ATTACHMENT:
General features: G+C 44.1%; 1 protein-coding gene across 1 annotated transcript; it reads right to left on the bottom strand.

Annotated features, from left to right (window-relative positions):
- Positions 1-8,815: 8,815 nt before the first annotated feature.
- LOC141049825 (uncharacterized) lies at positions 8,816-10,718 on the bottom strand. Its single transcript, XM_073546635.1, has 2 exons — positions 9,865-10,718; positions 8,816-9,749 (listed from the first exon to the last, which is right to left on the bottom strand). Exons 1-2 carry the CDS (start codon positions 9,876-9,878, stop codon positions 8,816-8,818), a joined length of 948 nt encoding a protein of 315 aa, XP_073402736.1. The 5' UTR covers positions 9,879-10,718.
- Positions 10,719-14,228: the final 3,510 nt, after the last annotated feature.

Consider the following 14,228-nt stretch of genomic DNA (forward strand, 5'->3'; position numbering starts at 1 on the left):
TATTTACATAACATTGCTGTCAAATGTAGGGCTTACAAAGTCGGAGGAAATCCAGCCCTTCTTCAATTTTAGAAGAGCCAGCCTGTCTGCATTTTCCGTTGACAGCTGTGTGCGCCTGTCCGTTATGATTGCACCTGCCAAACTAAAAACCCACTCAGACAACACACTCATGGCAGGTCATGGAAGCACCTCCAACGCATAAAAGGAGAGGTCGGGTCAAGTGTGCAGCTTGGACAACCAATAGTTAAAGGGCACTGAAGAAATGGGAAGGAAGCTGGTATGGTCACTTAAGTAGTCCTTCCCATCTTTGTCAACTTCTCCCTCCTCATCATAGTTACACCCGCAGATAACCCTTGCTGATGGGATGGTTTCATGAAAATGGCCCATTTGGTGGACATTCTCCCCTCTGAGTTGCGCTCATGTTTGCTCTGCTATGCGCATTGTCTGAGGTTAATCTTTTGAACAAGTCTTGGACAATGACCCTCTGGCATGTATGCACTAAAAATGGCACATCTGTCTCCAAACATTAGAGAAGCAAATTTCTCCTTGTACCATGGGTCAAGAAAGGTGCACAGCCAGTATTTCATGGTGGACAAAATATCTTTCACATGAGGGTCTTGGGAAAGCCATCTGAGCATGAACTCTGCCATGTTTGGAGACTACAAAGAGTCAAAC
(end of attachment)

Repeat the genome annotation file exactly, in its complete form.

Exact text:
General features: G+C 44.1%; 1 protein-coding gene across 1 annotated transcript; it reads right to left on the bottom strand.

Annotated features, from left to right (window-relative positions):
- Positions 1-8,815: 8,815 nt before the first annotated feature.
- LOC141049825 (uncharacterized) lies at positions 8,816-10,718 on the bottom strand. Its single transcript, XM_073546635.1, has 2 exons — positions 9,865-10,718; positions 8,816-9,749 (listed from the first exon to the last, which is right to left on the bottom strand). Exons 1-2 carry the CDS (start codon positions 9,876-9,878, stop codon positions 8,816-8,818), a joined length of 948 nt encoding a protein of 315 aa, XP_073402736.1. The 5' UTR covers positions 9,879-10,718.
- Positions 10,719-14,228: the final 3,510 nt, after the last annotated feature.

Consider the following 14,228-nt stretch of genomic DNA (forward strand, 5'->3'; position numbering starts at 1 on the left):
TATTTACATAACATTGCTGTCAAATGTAGGGCTTACAAAGTCGGAGGAAATCCAGCCCTTCTTCAATTTTAGAAGAGCCAGCCTGTCTGCATTTTCCGTTGACAGCTGTGTGCGCCTGTCCGTTATGATTGCACCTGCCAAACTAAAAACCCACTCAGACAACACACTCATGGCAGGTCATGGAAGCACCTCCAACGCATAAAAGGAGAGGTCGGGTCAAGTGTGCAGCTTGGACAACCAATAGTTAAAGGGCACTGAAGAAATGGGAAGGAAGCTGGTATGGTCACTTAAGTAGTCCTTCCCATCTTTGTCAACTTCTCCCTCCTCATCATAGTTACACCCGCAGATAACCCTTGCTGATGGGATGGTTTCATGAAAATGGCCCATTTGGTGGACATTCTCCCCTCTGAGTTGCGCTCATGTTTGCTCTGCTATGCGCATTGTCTGAGGTTAATCTTTTGAACAAGTCTTGGACAATGACCCTCTGGCATGTATGCACTAAAAATGGCACATCTGTCTCCAAACATTAGAGAAGCAAATTTCTCCTTGTACCATGGGTCAAGAAAGGTGCACAGCCAGTATTTCATGGTGGACAAAATATCTTTCACATGAGGGTCTTGGGAAAGCCATCTGAGCATGAACTCTGCCATGTTTGGAGACTACAAAGAGTCAAAC